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Helping Seniors Stay Hydrated in the Heat of Summer

By June 26, 2015Archives

Even though many of us tend to think of summer starting in the late spring, the official start of summer just occurred on June 21st. The weather is much warmer, even blazing hot in some locations. While it is good to be outside and get some exposure to sunlight and fresh air, overheating is a possibility and with that can come dehydration.

Dehydration is a medical concern, particularly for seniors. Here are some reasons why we need to be so attentive:

  • Seniors are more likely to have medical conditions that increase the chance of dehydration. These include diabetes, digestive issues, and infections. Water may be lost through the kidneys, through diarrhea or through fever and lack of water consumption because the senior doesn’t “feel good.”
  • Most of the elderly population is required to take multiple medications. Some of these medications such as diuretics for high blood pressure, heart disease or kidney disease will increase urine production. If enough water is not consumed the elder may become dehydrated.
  • As we age, our bodies change. We become less sensitive to hormones such as “anti-diuretic hormone” which helps to reduce the loss of water through the urine. If ADH is not working, the urine may be dilute and result in dehydration.
  • Seniors may experience a decline in “thirst response” which means that their bodies do not tell them when dehydration is a possibility. In addition, many elders do not pay as much attention to what they eat or drink as younger people do, living on the “tea and toast” diet. They have grown up in a time where the amount of fluid one consumed was not a known issue.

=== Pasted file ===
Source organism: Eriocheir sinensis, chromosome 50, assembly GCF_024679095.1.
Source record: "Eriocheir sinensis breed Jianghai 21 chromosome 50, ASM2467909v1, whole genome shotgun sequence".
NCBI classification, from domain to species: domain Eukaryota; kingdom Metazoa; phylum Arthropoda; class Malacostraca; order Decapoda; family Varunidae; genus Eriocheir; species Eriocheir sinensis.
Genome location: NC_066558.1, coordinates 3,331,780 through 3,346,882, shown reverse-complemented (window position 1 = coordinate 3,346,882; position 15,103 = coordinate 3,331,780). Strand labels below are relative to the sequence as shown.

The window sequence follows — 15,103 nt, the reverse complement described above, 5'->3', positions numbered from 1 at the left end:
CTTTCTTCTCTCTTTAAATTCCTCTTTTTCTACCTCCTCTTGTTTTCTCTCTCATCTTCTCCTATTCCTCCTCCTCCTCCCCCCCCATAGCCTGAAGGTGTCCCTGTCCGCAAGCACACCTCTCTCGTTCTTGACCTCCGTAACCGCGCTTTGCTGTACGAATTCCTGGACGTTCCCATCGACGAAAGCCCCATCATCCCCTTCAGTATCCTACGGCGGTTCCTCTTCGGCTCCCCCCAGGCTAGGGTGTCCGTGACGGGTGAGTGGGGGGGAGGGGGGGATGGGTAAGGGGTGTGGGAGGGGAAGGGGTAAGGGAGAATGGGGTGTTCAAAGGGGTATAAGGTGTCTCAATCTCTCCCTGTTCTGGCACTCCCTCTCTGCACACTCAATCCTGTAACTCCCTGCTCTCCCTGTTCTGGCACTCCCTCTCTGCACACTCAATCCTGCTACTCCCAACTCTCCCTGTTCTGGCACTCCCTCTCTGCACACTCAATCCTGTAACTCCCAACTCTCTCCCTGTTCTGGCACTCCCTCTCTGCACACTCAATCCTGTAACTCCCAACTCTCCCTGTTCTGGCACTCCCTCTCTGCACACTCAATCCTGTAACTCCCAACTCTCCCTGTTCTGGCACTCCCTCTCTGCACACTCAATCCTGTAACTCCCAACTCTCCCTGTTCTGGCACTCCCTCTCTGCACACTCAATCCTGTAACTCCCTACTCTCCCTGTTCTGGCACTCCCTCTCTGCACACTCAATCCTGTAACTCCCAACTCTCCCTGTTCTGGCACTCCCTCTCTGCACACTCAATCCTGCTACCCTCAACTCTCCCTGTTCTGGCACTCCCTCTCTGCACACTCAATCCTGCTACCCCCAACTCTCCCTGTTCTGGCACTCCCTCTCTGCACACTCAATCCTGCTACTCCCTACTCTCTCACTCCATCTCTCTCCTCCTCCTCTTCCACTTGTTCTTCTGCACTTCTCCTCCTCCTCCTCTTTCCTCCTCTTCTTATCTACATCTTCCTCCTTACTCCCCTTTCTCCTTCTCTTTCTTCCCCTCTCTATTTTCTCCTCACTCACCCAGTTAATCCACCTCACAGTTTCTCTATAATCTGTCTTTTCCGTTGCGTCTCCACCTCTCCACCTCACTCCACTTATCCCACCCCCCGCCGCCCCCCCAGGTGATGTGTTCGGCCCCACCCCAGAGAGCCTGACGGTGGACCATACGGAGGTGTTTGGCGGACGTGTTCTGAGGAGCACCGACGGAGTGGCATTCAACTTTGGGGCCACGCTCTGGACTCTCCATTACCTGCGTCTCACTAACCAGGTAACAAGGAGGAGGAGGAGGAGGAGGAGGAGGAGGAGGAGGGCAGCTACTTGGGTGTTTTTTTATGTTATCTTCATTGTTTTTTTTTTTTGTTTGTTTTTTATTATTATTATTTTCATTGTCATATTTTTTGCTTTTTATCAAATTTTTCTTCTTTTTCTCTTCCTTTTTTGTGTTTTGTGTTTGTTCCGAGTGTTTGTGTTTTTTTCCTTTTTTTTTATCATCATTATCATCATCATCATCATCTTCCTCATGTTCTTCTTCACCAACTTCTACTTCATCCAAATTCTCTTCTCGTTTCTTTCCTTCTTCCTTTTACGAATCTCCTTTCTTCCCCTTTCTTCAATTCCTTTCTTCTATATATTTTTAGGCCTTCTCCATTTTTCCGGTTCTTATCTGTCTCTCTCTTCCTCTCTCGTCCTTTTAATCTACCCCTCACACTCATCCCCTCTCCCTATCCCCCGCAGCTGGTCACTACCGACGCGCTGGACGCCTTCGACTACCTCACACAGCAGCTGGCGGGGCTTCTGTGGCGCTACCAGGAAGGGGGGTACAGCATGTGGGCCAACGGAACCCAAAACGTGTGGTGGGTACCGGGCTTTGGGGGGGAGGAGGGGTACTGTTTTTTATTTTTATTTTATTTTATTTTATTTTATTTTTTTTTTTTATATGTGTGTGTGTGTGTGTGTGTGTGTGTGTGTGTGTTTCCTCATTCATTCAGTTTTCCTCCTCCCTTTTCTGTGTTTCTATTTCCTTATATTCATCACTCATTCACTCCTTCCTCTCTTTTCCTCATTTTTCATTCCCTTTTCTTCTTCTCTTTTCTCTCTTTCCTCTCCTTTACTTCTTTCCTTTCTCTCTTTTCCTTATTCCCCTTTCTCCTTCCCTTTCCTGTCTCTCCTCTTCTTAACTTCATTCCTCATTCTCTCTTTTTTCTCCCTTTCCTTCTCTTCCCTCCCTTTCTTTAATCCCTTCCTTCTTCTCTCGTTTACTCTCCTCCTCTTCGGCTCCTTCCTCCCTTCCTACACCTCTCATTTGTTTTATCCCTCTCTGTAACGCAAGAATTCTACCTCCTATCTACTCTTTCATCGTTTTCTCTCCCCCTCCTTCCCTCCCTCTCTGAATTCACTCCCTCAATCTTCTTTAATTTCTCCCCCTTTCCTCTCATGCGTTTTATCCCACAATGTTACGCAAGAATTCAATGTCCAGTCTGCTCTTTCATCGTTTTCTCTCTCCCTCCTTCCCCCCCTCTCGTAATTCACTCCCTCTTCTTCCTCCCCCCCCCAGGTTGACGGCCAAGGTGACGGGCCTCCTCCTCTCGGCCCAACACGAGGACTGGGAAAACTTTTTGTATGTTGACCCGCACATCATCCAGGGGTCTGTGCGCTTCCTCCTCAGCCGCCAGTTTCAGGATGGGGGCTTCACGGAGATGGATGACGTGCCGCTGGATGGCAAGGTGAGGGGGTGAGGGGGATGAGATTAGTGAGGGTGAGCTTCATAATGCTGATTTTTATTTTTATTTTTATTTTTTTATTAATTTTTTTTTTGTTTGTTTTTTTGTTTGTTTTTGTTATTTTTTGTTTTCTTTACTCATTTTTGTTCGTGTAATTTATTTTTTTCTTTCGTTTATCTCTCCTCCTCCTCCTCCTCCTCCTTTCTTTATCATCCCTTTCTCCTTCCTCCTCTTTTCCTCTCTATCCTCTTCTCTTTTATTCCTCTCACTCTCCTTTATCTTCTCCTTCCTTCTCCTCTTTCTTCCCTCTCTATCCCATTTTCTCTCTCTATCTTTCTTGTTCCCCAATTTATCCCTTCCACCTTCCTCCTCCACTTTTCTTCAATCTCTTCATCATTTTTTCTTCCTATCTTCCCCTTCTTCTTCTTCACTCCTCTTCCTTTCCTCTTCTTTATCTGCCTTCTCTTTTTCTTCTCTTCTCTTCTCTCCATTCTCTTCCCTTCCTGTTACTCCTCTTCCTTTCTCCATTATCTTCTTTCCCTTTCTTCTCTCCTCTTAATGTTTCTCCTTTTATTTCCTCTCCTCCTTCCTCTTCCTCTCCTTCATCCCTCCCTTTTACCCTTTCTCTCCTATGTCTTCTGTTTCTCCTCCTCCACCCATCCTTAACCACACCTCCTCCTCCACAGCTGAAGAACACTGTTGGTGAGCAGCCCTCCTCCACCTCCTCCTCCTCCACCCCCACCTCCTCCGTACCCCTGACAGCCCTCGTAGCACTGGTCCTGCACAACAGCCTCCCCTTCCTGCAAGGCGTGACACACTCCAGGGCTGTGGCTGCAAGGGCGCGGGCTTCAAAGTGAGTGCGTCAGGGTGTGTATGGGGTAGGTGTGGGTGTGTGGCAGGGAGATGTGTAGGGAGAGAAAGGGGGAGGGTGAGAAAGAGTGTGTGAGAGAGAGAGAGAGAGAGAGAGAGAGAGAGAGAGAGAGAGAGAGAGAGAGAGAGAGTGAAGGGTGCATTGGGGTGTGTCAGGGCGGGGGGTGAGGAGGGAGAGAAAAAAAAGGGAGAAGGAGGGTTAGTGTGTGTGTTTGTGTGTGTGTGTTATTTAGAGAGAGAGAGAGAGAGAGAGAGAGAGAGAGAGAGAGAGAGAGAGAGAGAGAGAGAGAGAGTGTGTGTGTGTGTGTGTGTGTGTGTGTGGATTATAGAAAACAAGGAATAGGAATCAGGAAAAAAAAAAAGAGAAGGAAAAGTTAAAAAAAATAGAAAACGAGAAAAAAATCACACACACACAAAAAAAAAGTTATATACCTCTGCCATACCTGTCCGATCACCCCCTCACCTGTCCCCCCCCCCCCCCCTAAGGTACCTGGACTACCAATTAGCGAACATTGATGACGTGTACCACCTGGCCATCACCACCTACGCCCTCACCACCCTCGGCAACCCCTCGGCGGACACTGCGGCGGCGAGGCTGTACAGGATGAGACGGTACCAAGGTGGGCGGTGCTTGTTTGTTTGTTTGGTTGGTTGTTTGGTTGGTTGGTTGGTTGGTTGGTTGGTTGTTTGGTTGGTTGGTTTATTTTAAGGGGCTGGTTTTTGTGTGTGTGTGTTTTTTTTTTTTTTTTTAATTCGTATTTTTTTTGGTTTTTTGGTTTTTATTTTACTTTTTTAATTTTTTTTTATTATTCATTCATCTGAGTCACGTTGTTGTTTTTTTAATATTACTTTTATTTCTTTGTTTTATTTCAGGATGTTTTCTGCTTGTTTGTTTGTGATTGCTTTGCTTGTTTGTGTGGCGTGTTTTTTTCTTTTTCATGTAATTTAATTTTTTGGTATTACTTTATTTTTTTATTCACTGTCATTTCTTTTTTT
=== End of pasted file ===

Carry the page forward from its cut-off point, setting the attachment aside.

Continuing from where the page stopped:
• Elders may also resist fluid consumption to reduce the need to urinate, particularly if mobility or incontinence is an issue.
  • Dehydration has symptoms but some of these signs may be confused with similar conditions the senior has such as:

  • Confusion
  • Weakness and dizziness
  • Rapid heart rate
  • Irritability
  • Dry skin
  • It is important to recognize the difference in confusion or irritability caused by dementia and sudden changes caused by dehydration. Dry skin in dehydration indicates that the elder has “stopped” sweating as their body does not have enough water to try and cool itself.

    Dizziness, weakness, and rapid heartbeat can indicate that the dehydration is severe enough to decrease the blood pressure.
    Early recognition may allow you to help the senior recover quickly by drinking an adequate amount of fluid. The senior should be moved into a cool area, in the shade. If symptoms are severe, medical help will be needed.

    The best way to treat dehydration is to prevent it. As the senior may be unaware of the risk, unaware of the symptoms and resistant to the need to hydrate, it is your job as a caregiver to encourage compliance and notice any changes. Prevention is much easier and much healthier than post-dehydration treatment.

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